It is 6 p.m. on a recent Tuesday night in Cathedral City, California. In the small worship hall of a local church are 10 members from Trans Palm Springs and Transgender Day of Remembrance. The first Transgender Medical Summit, organized by Trans Palm Springs, is just getting started, and attendees are eager to share their stories about bias and dissatisfaction with local healthcare providers and policies. Ricardo Gonzalez from California's Health Insurance Counseling and Advocacy Program and Vanessa Shanks from Eisenhower Medical Center are there. Eisenhower has been at the forefront of inclusive policies for the lesbian, gay and bisexual community—but is slack when it comes to the trans community. Representatives from MediCal and Riverside's Departments of Mental Health and Social Services were invited but didn’t attend.
(Editor’s note: Last week, on Jan. 9, Democratic California Gov. Jerry Brown proposed his 2014-2015 state budget focusing on long-term stability, drawing down the debt, adding to the rainy-day fund and investing in public schools and health care—principles dear to Democratic progressives. But those principles can become murky in an election year. For instance, last year Congressional Democrats approved a budget deal that failed to extend emergency unemployment insurance for 3.1 million Americans, promising to fix it in 2014. But on Tuesday, Jan. 14, the Democratically controlledSenate failed to find a solution. As the Center for American Progress points out, this is a high-stakes gamble for the LGBT community, which has high rates of unemployment and poverty. In this op-ed, former Get Equal activist-turned journalist Dan Fotou takes a look at the political Left in Congress and new progressive heroine, Elizabeth Warren. —Karen Ocamb) When I was a child, we had a set of rules established by parents, teachers, brothers and sisters, aunts and uncles. The rules were simple: play nicely, welcome everyone, share and help where and when you can. We referred to these as The Sandbox Rules. Today, in Washington, D.C., those rules have seemingly been discarded by many for a much easier, much more harmful ideology: I'll get mine, protect it with all my might and forget about those left behind or suffering in the wake of my success.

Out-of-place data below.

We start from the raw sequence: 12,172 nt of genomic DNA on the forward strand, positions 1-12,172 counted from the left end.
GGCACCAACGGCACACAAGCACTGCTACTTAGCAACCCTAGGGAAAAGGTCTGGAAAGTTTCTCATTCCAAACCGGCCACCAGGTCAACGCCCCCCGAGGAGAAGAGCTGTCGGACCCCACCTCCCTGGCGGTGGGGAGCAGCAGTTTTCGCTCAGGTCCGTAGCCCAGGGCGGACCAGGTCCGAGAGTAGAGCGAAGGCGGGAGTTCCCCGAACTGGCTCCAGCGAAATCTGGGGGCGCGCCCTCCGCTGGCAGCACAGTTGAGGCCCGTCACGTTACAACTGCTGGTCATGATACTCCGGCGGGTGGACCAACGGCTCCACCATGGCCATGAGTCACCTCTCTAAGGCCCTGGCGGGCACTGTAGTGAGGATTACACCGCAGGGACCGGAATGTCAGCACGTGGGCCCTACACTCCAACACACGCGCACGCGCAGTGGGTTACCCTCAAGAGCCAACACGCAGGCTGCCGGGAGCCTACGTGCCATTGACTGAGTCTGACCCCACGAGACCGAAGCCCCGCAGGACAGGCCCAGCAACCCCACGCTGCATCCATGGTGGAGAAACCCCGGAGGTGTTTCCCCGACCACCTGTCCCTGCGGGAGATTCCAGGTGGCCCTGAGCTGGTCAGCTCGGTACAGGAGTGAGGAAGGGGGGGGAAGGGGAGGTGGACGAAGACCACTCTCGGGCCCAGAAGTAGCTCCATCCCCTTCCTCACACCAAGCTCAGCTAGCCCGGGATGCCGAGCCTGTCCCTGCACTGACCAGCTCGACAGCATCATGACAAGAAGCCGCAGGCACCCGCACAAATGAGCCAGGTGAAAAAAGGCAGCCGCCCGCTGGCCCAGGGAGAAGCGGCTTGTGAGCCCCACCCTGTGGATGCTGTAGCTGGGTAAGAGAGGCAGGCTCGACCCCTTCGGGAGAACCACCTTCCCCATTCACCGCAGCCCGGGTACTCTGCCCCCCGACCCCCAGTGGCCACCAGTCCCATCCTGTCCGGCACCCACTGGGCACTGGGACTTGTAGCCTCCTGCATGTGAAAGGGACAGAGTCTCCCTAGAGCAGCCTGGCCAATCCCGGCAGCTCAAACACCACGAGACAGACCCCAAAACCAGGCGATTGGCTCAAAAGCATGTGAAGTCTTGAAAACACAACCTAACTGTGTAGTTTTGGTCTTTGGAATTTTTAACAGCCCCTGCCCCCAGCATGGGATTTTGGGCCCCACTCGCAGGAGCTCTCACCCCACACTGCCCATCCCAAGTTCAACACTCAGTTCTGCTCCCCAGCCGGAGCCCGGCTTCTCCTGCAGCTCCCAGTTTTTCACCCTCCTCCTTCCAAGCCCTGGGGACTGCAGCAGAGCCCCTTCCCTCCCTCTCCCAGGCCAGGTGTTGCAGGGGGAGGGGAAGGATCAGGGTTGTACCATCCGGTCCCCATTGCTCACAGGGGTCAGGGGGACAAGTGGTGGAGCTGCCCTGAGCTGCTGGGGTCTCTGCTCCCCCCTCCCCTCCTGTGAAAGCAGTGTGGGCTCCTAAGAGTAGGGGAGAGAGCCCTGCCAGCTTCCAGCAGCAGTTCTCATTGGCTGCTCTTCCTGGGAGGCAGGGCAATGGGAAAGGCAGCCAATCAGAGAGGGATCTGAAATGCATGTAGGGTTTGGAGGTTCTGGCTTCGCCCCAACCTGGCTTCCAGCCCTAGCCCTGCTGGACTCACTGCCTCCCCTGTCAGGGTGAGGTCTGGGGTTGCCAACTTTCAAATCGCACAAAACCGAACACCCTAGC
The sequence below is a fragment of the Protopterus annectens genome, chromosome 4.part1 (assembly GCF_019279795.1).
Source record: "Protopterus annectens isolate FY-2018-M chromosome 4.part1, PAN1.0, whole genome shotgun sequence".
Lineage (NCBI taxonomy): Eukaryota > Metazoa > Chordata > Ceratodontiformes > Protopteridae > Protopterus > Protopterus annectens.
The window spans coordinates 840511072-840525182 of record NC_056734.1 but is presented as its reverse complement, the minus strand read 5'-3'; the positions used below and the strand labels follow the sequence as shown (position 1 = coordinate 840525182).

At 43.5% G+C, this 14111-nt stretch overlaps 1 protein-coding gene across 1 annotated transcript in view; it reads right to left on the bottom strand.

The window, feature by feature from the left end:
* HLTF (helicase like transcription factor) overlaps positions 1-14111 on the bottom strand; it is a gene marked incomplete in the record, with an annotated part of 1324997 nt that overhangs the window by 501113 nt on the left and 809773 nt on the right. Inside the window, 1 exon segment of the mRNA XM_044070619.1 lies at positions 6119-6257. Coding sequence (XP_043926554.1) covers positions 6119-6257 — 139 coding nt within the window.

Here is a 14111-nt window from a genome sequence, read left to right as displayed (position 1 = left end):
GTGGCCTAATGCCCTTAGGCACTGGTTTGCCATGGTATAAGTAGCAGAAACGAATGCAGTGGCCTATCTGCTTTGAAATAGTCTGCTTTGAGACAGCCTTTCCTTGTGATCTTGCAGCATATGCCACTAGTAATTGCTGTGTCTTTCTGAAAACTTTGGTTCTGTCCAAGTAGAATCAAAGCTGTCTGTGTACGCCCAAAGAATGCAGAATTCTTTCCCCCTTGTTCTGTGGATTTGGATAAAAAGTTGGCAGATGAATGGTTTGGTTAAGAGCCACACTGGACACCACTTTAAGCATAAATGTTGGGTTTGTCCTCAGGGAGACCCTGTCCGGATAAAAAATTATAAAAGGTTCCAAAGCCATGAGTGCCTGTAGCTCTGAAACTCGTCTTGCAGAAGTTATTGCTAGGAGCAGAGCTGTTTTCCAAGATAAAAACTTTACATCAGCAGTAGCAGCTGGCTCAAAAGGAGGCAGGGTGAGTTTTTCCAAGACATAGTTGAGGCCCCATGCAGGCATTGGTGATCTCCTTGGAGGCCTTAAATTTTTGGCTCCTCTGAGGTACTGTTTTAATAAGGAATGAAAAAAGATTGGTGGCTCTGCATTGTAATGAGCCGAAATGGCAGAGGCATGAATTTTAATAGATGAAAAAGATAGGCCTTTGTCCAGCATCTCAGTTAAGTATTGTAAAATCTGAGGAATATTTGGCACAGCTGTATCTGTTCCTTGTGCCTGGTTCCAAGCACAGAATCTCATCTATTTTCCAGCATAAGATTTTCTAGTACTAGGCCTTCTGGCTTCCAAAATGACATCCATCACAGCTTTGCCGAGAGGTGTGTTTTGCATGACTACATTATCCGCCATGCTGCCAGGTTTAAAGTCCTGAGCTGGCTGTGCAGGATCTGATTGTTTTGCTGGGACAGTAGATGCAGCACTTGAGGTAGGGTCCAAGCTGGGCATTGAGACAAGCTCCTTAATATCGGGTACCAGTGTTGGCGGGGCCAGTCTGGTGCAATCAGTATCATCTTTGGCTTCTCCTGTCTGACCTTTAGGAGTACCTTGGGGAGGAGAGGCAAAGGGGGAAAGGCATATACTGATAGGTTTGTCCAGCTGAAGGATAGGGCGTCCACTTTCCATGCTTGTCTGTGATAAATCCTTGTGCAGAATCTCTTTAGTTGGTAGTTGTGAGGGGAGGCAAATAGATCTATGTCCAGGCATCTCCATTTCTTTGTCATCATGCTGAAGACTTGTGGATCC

It's the most wonderful time of the year! There'll be much mistletoing, and hearts will be glowing when loved ones are near. It's the most wonderful time of the year!The beautiful winter sun sets behind the snowcapped mountains and white lights illuminate the Palm Springs strip that welcomes the brisk winter chill and holiday giddiness. Christmas carols pour from local shops as the scents of roasted chestnuts, chocolate fudge, fresh-baked bread and apple cider take us back to our idyllic, joyful youth. The warm memories of exchanging gifts with close friends and family, sharing delicious, made-with-love meals and the patter of little footsteps and laughter recall our innocence of a simpler day. Joyous nostalgia for better times past. Today, for some, is quite different. We needn't look very far to know someone who is suffering through sleepless nights, cloudy days and debilitating loneliness. In fact, for many in the LGBT community holidays are a reminder of pain, struggle, heartbreak, loss and fear. Of the pain of family rejection, the heartbreak of losing a partner to AIDS, the unrelenting fear that being alone in your golden years has become a stark reality.
(Editor's note: There was a moment of hope when the Senate passed ENDA last month that maybe—just maybe—House Speaker John Boehner would bring the bill to the floor for a straight up or down vote, where many thought it would pass. Hope turned to nope since Boehner thinks LGBT people already have job protections! But Get Equal activist-turned-journalist Dan Fotou is happy this version of ENDA didn't pass. In fact, he thinks the whole thing should be scrapped and re-done. He tells us why below. BTW, I'm writing an analysis of ENDA for Frontiers, including a field hearing in L.A. by Rep. Linda Sanchez —Karen Ocamb) Much has been made of the passage of the latest version of the Employment Non-Discrimination Act (ENDA) in the Democratically-controlled Senate last month. In spite of its potentially harmful religious exemptions, leading LGBT civil rights organizations—including the Human Rights Campaign—championed the victory and are calling on their members to help get the legislation through the Republican-controlled House.